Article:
by Greg deGroot-Maggetti
“We need to create a parade that politicians want to get in front of.”
That is how one participant at a forum on the living wage and public sector employers put it.
At the heart of decent work is fair pay – the ability to earn a living wage. Not a poverty wage. But enough to meet your needs and fully participate in the life of your community.
But the growth of low-wage and precarious employment has become one of the defining labour market challenges in our time and one of the root causes of growing income inequality.
In 2017, the Government of Ontario’s Changing Workplaces Review found that 30% to 32% of workers in Ontario were in low wage jobs with few if any benefits. Many people in standard jobs, “work for very low pay and do not have a private pension.” (An Agenda for Workplace Rights, p. 45)
How does one change that reality?
One approach is to advocate for change in government policy. Groups like the Workers’ Action Centre and the Fight for $15 and Fairness Campaign have been doing just that in Ontario. And in 2017, their efforts began to bear fruit. Indeed, the very fact that the Changing Workplaces Review took place is a testament to the effectiveness of that advocacy. And although the review was not tasked with reviewing the minimum wage — which happened a few years earlier — when the Government led by Kathleen Wynne announced policy changes based on the Changing Workplaces Review they included a plan to raise the Ontario minimum wage to $15 an hour by January 2019 alongside a number of improvements to employment standards.
Policy change can be characterized as an exercise in taking two steps forward and one step back. That is just what happened in Ontario. In June 2018 a new government was elected. One of the first things the new premier, Doug Ford, did was to freeze the minimum wage at $14 an hour and roll back many of the employment standards changes that the Wynne government had brought in.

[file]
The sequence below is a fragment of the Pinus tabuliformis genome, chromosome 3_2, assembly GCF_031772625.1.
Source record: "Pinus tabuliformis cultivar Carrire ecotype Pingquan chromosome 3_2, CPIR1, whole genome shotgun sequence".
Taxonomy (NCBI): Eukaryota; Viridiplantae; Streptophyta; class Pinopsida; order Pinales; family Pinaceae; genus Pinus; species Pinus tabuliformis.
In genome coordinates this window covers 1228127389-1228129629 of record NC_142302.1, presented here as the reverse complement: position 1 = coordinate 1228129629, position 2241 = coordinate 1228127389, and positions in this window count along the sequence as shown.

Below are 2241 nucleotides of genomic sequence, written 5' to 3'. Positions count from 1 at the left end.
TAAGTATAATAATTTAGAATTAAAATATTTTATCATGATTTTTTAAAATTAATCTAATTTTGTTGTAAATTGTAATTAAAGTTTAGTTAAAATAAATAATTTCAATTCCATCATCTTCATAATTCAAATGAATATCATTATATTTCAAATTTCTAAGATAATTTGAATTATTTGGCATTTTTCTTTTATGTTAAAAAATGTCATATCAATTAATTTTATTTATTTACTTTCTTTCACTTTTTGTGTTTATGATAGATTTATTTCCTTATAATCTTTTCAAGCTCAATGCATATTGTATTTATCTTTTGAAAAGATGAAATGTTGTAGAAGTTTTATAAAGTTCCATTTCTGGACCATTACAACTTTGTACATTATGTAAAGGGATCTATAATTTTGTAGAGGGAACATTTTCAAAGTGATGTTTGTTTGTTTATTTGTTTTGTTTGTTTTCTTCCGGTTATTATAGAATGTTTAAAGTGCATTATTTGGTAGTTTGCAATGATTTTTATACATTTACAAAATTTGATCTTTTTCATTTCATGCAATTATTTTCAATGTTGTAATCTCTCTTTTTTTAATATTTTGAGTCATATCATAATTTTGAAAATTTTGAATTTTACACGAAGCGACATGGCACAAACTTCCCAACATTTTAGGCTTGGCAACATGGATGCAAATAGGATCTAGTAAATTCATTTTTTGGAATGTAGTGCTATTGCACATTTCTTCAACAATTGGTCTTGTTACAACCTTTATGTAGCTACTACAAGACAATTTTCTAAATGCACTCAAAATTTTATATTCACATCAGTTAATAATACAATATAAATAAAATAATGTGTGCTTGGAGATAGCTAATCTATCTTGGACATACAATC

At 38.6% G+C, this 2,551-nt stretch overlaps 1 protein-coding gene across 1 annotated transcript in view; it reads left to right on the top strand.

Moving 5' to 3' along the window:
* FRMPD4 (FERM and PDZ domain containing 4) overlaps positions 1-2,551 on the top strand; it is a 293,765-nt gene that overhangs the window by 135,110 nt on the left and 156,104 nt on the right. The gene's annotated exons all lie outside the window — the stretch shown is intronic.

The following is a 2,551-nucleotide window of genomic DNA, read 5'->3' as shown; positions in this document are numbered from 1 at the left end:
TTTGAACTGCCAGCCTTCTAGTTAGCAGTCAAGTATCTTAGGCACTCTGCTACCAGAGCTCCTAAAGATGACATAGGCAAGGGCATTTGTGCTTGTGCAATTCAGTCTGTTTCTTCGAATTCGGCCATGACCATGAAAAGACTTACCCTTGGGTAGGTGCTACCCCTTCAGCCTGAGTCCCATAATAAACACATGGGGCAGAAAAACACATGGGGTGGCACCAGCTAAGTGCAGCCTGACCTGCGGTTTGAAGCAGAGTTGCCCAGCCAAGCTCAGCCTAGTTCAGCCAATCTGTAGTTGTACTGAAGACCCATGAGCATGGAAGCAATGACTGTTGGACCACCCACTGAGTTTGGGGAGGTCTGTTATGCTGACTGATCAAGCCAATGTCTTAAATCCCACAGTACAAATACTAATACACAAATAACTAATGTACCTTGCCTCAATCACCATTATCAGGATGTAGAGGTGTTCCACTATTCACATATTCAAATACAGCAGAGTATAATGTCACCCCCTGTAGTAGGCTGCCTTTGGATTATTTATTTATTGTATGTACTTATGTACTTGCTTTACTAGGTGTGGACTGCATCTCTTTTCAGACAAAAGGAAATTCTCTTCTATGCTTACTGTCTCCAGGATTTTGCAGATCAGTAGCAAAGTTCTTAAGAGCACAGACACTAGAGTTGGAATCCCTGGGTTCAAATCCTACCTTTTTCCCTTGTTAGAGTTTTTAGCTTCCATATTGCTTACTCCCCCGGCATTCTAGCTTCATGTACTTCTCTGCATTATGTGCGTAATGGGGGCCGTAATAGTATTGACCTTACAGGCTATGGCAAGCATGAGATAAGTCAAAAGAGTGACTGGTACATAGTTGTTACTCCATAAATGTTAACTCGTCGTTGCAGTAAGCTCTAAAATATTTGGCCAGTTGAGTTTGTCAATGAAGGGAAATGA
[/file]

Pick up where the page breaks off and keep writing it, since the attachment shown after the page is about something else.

Advocates have also taken another approach to create change alongside the direct engagement with government. This approach has been directed at employers, encouraging them to voluntarily pay a living wage to all of their employees – full-time, part-time and contracted services, like custodial, security or food services. The living wage differs from the minimum wage in a couple ways. First, the minimum wage is government mandated and applies to most employees across the province. The living wage is a policy voluntarily adopted by employers. Second, the minimum wage tends to be arbitrarily set, usually bearing no relation to the actual cost of living. The living wage is independently calculated based on the actual cost of living in communities. In Ontario, living wage rates calculated for close to two dozen communities are all above the $15 an hour target for the minimum wage. The living wage rates in these communities vary from $21.75 in Toronto, Canada’s largest city to $16.05 in Thunder Bay.
The Ontario Living Wage Network came together in 2014. Nearly 200 employers have enrolled in the Living Wage Employer Program. Hundreds of employees have seen a pay raise as a result.